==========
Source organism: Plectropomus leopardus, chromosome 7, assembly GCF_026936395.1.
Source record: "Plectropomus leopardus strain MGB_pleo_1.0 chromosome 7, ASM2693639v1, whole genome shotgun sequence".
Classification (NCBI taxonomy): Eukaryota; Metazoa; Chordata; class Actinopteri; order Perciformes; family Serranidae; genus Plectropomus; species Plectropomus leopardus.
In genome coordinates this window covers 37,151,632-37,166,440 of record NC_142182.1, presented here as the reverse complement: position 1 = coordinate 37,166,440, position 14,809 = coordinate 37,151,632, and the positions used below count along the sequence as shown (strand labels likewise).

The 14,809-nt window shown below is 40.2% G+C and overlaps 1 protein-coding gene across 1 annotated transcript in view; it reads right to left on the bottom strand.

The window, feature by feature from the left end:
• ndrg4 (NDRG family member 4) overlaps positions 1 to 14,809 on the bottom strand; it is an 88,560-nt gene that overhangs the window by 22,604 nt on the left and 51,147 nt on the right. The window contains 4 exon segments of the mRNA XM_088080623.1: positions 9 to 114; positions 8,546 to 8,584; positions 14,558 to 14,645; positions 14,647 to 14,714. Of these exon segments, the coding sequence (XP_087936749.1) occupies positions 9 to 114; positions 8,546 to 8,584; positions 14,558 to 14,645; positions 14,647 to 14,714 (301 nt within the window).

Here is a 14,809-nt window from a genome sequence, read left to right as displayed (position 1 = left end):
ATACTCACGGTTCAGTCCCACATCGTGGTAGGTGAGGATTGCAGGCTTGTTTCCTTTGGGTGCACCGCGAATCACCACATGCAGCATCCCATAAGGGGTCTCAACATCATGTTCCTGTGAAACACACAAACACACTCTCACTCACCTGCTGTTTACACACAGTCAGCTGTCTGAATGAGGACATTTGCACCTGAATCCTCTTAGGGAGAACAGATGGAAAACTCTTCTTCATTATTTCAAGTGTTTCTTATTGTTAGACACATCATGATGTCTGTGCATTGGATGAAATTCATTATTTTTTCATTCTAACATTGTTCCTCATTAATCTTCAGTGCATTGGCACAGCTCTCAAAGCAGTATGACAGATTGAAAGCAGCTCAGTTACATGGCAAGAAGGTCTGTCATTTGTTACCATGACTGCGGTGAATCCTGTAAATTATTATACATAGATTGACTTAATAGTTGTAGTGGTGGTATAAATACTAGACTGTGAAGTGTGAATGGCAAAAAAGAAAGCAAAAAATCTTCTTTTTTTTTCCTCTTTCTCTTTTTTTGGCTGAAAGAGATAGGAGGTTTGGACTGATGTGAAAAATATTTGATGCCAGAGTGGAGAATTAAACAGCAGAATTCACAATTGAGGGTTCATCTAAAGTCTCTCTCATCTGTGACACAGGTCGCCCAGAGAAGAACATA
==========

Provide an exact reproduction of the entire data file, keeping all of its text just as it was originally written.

Source organism: Plectropomus leopardus, chromosome 7, assembly GCF_026936395.1.
Source record: "Plectropomus leopardus strain MGB_pleo_1.0 chromosome 7, ASM2693639v1, whole genome shotgun sequence".
Classification (NCBI taxonomy): Eukaryota; Metazoa; Chordata; class Actinopteri; order Perciformes; family Serranidae; genus Plectropomus; species Plectropomus leopardus.
In genome coordinates this window covers 37,151,632-37,166,440 of record NC_142182.1, presented here as the reverse complement: position 1 = coordinate 37,166,440, position 14,809 = coordinate 37,151,632, and the positions used below count along the sequence as shown (strand labels likewise).

The 14,809-nt window shown below is 40.2% G+C and overlaps 1 protein-coding gene across 1 annotated transcript in view; it reads right to left on the bottom strand.

The window, feature by feature from the left end:
• ndrg4 (NDRG family member 4) overlaps positions 1 to 14,809 on the bottom strand; it is an 88,560-nt gene that overhangs the window by 22,604 nt on the left and 51,147 nt on the right. The window contains 4 exon segments of the mRNA XM_088080623.1: positions 9 to 114; positions 8,546 to 8,584; positions 14,558 to 14,645; positions 14,647 to 14,714. Of these exon segments, the coding sequence (XP_087936749.1) occupies positions 9 to 114; positions 8,546 to 8,584; positions 14,558 to 14,645; positions 14,647 to 14,714 (301 nt within the window).

Here is a 14,809-nt window from a genome sequence, read left to right as displayed (position 1 = left end):
ATACTCACGGTTCAGTCCCACATCGTGGTAGGTGAGGATTGCAGGCTTGTTTCCTTTGGGTGCACCGCGAATCACCACATGCAGCATCCCATAAGGGGTCTCAACATCATGTTCCTGTGAAACACACAAACACACTCTCACTCACCTGCTGTTTACACACAGTCAGCTGTCTGAATGAGGACATTTGCACCTGAATCCTCTTAGGGAGAACAGATGGAAAACTCTTCTTCATTATTTCAAGTGTTTCTTATTGTTAGACACATCATGATGTCTGTGCATTGGATGAAATTCATTATTTTTTCATTCTAACATTGTTCCTCATTAATCTTCAGTGCATTGGCACAGCTCTCAAAGCAGTATGACAGATTGAAAGCAGCTCAGTTACATGGCAAGAAGGTCTGTCATTTGTTACCATGACTGCGGTGAATCCTGTAAATTATTATACATAGATTGACTTAATAGTTGTAGTGGTGGTATAAATACTAGACTGTGAAGTGTGAATGGCAAAAAAGAAAGCAAAAAATCTTCTTTTTTTTTCCTCTTTCTCTTTTTTTGGCTGAAAGAGATAGGAGGTTTGGACTGATGTGAAAAATATTTGATGCCAGAGTGGAGAATTAAACAGCAGAATTCACAATTGAGGGTTCATCTAAAGTCTCTCTCATCTGTGACACAGGTCGCCCAGAGAAGAACATA